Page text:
Few West Ham United supporters have enjoyed as many ups and endured as many downs as Ronald Pratten.
The 85-year-old has been watching the Hammers since 19 January 1935, when he attended a 2-0 Division Two victory over Brentford at the Boleyn Ground.
Over the past eight decades, Pratten has seen West Ham win three FA Cups, lose another in heart-breaking circumstances, lift the European Cup Winners' Cup, achieve six promotions and suffer five relegations.
Along the way, he has befriended some of the Club's top players and even found himself in the dressing room on the day West Ham returned to the top flight.
"I'm a Custom House lad born and raised," Pratten started. "My uncle Jim signed for West Ham as a professional. I don't think he ever played, but I've seen his name in the books.
"My cousin brought me to a game on the day after my sixth birthday, January 19 1935, and I was put down the front and I began by supporting the wrong team! I got mixed up between West Ham and Brentford!
"That was the start of this lovely affair. I worked for the same company for 40 years and wherever I moved about - Newcastle, Nottingham, the Lake District - I always travelled miles to see West Ham."
After getting over his initial confusion, Pratten has followed West Ham loyally all over the country and beyond, attending some of the most memorable matches in the Club's long and illustrious history.
In April 1958, he was at Ayresome Park to see West Ham win 2-0 and secure the Second Division championship on the final day of the season.
Due to his friendship with centre-half Andy Nelson, the then 29-year-old found himself in the Away dressing room celebrating with the players - but not for long!
Ronald with son Spencer (left) at the Boleyn Ground
"I went to school with Andy and [fellow West Ham player] Billy Nelson at Shipman Road in Custom House and I was living up in the Lake District at the time, in Penrith, so I whipped down to Middlesbrough," he explained.
"As I came past, the dressing room door was open and I looked in and I saw Andy, so I went up to him and he said 'What are you doing here?'. We had a lovely chat but then I thought I had better go.
"As I left, Ted Fenton was there with a tray full of Champagne glasses and I knocked them! I won't repeat what he said to me, but I got out very quickly."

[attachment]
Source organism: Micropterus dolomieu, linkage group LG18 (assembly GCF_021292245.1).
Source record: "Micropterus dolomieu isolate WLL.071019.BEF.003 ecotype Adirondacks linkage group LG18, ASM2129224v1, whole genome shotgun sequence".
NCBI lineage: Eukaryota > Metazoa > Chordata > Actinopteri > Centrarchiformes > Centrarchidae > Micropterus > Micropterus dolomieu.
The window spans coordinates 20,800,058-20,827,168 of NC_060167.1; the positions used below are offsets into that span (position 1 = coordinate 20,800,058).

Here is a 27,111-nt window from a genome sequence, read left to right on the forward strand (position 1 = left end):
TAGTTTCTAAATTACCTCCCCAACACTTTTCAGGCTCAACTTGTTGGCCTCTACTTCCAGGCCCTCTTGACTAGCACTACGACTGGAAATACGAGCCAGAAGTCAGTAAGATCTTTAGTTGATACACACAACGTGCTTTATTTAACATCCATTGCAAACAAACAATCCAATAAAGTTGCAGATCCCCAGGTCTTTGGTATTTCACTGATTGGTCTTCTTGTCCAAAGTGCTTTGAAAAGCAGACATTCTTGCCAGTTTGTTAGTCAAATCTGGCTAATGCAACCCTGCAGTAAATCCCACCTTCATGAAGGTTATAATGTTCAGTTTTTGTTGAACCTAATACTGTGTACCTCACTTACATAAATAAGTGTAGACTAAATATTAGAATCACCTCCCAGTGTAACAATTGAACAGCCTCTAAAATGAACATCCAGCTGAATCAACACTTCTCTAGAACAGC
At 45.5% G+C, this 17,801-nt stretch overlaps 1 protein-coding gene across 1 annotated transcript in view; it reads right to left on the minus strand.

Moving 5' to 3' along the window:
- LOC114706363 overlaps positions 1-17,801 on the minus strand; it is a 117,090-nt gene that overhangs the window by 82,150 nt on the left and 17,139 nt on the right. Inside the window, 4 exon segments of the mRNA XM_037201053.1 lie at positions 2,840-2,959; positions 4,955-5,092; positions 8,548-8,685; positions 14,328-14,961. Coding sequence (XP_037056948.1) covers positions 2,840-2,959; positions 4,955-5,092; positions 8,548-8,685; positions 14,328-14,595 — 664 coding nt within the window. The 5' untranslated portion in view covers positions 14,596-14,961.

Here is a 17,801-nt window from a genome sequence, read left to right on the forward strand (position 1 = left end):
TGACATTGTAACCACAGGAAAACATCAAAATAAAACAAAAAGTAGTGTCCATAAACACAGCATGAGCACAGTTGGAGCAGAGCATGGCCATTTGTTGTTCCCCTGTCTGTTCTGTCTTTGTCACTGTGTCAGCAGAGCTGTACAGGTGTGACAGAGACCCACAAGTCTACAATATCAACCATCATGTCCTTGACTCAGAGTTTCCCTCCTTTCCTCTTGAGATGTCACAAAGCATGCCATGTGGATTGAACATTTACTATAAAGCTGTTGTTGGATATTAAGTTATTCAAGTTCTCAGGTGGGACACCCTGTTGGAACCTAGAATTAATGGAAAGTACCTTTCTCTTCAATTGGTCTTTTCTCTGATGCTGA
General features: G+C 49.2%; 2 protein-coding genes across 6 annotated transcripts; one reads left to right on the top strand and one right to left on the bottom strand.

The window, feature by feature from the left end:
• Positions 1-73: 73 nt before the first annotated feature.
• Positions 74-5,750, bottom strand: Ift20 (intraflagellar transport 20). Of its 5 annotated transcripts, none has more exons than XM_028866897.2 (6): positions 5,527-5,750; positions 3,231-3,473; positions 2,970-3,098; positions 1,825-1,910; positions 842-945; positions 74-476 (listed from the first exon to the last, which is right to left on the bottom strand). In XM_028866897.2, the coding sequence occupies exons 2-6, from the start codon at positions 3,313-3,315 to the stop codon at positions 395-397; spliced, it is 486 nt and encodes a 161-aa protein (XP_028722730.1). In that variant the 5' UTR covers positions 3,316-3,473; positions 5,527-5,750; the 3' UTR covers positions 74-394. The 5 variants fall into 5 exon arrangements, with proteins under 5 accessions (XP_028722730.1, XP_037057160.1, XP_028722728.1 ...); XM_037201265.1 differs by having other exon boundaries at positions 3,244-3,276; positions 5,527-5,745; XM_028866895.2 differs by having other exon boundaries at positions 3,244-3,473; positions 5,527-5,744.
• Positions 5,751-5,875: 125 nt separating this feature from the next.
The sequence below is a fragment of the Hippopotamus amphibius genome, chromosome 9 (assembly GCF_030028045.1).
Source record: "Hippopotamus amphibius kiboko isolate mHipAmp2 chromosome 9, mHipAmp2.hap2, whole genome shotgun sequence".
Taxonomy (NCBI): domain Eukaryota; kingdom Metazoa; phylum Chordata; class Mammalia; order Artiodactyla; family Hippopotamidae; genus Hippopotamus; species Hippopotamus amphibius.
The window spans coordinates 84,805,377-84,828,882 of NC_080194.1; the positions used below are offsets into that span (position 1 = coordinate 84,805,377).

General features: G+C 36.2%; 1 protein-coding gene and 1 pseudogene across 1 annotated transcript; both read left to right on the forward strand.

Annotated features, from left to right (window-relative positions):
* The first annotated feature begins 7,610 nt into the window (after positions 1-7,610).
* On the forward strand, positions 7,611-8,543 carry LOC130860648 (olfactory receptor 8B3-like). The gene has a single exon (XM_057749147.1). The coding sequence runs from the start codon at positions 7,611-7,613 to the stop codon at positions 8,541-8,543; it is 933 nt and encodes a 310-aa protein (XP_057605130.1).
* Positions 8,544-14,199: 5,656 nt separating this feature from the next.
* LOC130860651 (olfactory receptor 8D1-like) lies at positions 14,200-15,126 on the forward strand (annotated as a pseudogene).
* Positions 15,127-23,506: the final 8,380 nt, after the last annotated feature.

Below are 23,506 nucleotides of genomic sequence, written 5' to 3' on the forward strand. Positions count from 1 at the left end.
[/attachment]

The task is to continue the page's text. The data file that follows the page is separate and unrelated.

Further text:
Six years later, Pratten was at a muddy Hillsborough to see West Ham upset a star-studded Manchester United in the FA Cup quarter-finals.
"Brilliant! Bobby Moore was impregnable that day. I've seen him play some of his wonderful games, but I think that was probably his best. Geoff Hurst and Ticker were great, too. I got soaked but who cares!"
Closer to home, Pratten has enjoyed some fantastic times in his native East End, both at the Boleyn Ground and elsewhere.
"I was very friendly with Harry Hooper in those days as we used to go to the East Ham Winter Hall to go dancing, so I was always a keen fan of Harry. When I stood in the old Chicken Run it was always exciting because what a player Harry was! The other one was the Ipswich game, the Play-Off semi-final, in 2004, which was a wonderful night."
While he has enjoyed many highlights, Pratten has also endured more than his fair share of shattering defeats during 80 years in Claret and Blue, listing the 2006 FA Cup final as his least favourite day as a Hammer.
Even after major heart surgery in 2007, he was back climbing the steps to his seat a mere two weeks later, such was his desire to watch the Hammers. So, what does he think sets West Ham apart from other clubs?
"For me, it's my home team. I live fairly near and my uncle having played for the club. It's something difficult to describe, but I just couldn't imagine supporting any other team. It is something that is in your blood."
"I believe in the West Ham Way of football. I always thought West Ham were an eight-man team because we didn't have the money or resources to buy that extra two or three players, but we always punched above our weight, even then.
"We love our football and win or lose, it has been exciting. This year has been great, too.
Pratten is looking forward excitedly to the future, including the big move to the New Stadium in Stratford in summer 2016.
"I'm delighted with the move to Stratford, because Stratford was always the capital of West Ham and the main part of West Ham. I love Upton Park, but I'm looking forward to the future and, at 86, I do hope I've got at least two or three years at the Olympic Stadium. My son Spencer will get me up there with a walking stick, I'm sure!
"One of my grandsons is ten and has been with Bournemouth since he was six. I've lent him to Bournemouth and his great-grandfather was Norman Corbett, a great West Ham player of the past who got a Scotland cap, and he's going to come to West Ham!"